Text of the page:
The villain has struck up a friendship with Diego’s father Don Alejandro; an increasingly frustrated grandee who finds his son’s unseemly and unmanly behaviour more and more inexplicable and intolerable.

Infuriatingly, Machete is not talking advantage of the familial rift as ploy; he just likes the old man whilst despising his foppish son, blithely oblivious that the soft poltroon is the black-clad avenger who has thwarted his previous malevolent depredations…

Zorro knows – but cannot prove – that Machete’s credentials are forged and his claims to act as the Spanish King’s official representative are false. The Fox urgently seeks to expose the impostor before whatever vile plot he fosters can be completed. Thus he cannot let anything distract him…

The drama unfolds after Don Alejandro and Lucien attend the Matanza: an annual festival where the young men show off their strength and manhood by ceremonially butchering cattle and other livestock in a gory display of horsemanship and bloodletting. Diego has naturally declined to attend or participate, preferring to surreptitiously watch Machete.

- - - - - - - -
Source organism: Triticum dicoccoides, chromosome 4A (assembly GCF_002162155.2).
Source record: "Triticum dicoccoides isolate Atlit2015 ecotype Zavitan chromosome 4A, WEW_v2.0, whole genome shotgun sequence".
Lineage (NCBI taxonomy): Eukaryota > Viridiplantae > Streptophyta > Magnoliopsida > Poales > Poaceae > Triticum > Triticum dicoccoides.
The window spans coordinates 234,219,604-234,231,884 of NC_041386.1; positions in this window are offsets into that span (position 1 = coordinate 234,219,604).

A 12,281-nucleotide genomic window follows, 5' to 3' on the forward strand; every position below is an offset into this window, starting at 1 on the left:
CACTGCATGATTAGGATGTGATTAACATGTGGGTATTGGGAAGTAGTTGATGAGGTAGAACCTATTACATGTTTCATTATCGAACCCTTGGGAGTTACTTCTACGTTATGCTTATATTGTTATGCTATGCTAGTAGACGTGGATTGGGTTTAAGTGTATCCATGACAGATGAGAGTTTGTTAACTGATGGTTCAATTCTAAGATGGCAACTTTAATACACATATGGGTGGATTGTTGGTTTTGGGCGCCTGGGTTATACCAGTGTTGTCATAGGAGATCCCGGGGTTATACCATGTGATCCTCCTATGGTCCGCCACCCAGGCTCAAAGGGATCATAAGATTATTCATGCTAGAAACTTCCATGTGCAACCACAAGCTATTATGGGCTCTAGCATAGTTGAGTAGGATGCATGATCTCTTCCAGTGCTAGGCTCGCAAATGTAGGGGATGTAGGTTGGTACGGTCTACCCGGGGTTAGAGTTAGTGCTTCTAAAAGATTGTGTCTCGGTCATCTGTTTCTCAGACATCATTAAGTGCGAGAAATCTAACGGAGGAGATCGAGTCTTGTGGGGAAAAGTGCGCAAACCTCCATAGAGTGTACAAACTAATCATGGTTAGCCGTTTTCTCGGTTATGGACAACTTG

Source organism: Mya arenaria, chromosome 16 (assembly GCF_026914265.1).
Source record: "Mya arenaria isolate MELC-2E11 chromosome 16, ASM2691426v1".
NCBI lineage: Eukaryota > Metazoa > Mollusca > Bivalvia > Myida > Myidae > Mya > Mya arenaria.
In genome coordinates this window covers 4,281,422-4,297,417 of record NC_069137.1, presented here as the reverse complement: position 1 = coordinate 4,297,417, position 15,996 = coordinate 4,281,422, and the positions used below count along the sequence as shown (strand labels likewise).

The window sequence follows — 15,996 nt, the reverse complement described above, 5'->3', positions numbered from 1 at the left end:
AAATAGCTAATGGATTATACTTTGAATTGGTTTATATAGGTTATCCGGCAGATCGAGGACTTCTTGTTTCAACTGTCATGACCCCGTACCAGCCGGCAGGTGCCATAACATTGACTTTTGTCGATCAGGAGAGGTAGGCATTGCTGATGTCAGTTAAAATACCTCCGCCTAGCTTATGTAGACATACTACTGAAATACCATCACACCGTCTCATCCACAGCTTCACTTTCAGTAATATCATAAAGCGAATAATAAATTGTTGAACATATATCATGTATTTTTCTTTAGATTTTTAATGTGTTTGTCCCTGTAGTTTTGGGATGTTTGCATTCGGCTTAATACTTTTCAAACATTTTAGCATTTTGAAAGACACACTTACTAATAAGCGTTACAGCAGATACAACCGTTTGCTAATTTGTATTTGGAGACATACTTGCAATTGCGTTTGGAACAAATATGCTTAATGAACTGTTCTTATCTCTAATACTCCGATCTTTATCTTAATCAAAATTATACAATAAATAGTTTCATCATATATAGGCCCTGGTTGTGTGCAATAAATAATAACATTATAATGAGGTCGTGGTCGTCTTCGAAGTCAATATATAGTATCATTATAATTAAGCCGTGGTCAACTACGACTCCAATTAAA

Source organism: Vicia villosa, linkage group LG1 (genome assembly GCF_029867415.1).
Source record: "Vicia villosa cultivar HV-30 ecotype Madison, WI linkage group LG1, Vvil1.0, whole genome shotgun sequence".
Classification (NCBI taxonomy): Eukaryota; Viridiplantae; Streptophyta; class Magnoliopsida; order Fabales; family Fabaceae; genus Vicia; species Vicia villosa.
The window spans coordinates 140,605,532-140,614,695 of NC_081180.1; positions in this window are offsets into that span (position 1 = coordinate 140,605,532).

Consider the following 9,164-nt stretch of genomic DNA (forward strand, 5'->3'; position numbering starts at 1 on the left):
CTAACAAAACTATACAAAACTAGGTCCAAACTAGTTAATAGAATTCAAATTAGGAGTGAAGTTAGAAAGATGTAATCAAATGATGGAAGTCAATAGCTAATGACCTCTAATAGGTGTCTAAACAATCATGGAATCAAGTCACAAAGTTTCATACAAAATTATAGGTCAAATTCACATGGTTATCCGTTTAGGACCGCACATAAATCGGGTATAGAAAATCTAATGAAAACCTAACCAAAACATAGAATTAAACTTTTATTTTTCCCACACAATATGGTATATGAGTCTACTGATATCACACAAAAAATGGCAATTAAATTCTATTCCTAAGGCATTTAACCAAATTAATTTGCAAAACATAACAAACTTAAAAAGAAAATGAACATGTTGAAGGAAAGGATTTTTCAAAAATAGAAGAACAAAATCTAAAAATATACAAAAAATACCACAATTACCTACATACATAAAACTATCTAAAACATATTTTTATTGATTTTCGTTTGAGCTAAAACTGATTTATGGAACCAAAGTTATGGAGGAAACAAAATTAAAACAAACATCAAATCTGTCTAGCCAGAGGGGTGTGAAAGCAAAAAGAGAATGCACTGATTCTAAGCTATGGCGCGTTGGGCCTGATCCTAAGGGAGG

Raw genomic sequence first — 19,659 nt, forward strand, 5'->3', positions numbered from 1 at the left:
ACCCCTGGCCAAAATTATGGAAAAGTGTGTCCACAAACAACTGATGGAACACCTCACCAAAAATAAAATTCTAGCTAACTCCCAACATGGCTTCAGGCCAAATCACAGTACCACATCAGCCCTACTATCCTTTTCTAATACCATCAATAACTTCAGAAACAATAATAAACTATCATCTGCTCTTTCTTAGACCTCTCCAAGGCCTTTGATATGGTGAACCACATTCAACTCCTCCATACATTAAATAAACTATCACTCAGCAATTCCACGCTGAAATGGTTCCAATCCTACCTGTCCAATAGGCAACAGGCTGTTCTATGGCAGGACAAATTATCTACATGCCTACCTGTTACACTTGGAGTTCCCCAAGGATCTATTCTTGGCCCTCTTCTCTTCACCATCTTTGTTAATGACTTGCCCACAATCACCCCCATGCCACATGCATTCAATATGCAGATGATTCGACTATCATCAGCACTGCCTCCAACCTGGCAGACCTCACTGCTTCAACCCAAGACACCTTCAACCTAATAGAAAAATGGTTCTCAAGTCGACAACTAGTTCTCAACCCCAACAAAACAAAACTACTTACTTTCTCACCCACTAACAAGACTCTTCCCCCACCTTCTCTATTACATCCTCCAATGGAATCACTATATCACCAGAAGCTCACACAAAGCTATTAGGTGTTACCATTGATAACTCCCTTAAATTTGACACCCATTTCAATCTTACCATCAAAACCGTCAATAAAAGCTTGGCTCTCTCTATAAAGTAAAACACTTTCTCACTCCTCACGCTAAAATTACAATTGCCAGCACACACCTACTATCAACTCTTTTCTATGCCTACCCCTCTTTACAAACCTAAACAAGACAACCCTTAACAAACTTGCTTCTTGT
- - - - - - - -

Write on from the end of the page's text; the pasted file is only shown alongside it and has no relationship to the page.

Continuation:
He is wise to do so, for the maniac has malicious plans to sabotage the event with a new addition to his arm’s arsenal…

Taking up position above the killing grounds, Zorro and Bernardo have a perfect position to observe proceedings but their keen surveillance is disrupted by a huge bear attracted to the site by the smell of blood.

Its attack is devastating and leaves the secret champions battling for their lives. By the time they can again turn their attention to the Matanza, Lucien has done his dirty work: good men are dead or maimed and an horrific stampede is underway. Moreover, in the chaos personal tragedy has struck at the De La Vega household and Machete seems to be getting away with murder again, whilst El Zorro is painted as the blackest of monsters…

A simple tell well-told and lavishly illustrated, Zorro: Matanzas is packed with spectacular action and diabolical intrigue in the grand manner and incidentally offers a potted origin and discreet peek at the fabulous subterranean citadel covertly crafted by Diego and Bernardo to facilitate the Fox’s war on injustice.

Although more incident than main feature, this is a blistering romp every lover of human-scaled adventure will adore…
Zorro®: Matanzas, Volume One © 2014 Zorro Productions, Inc. All rights Reserved.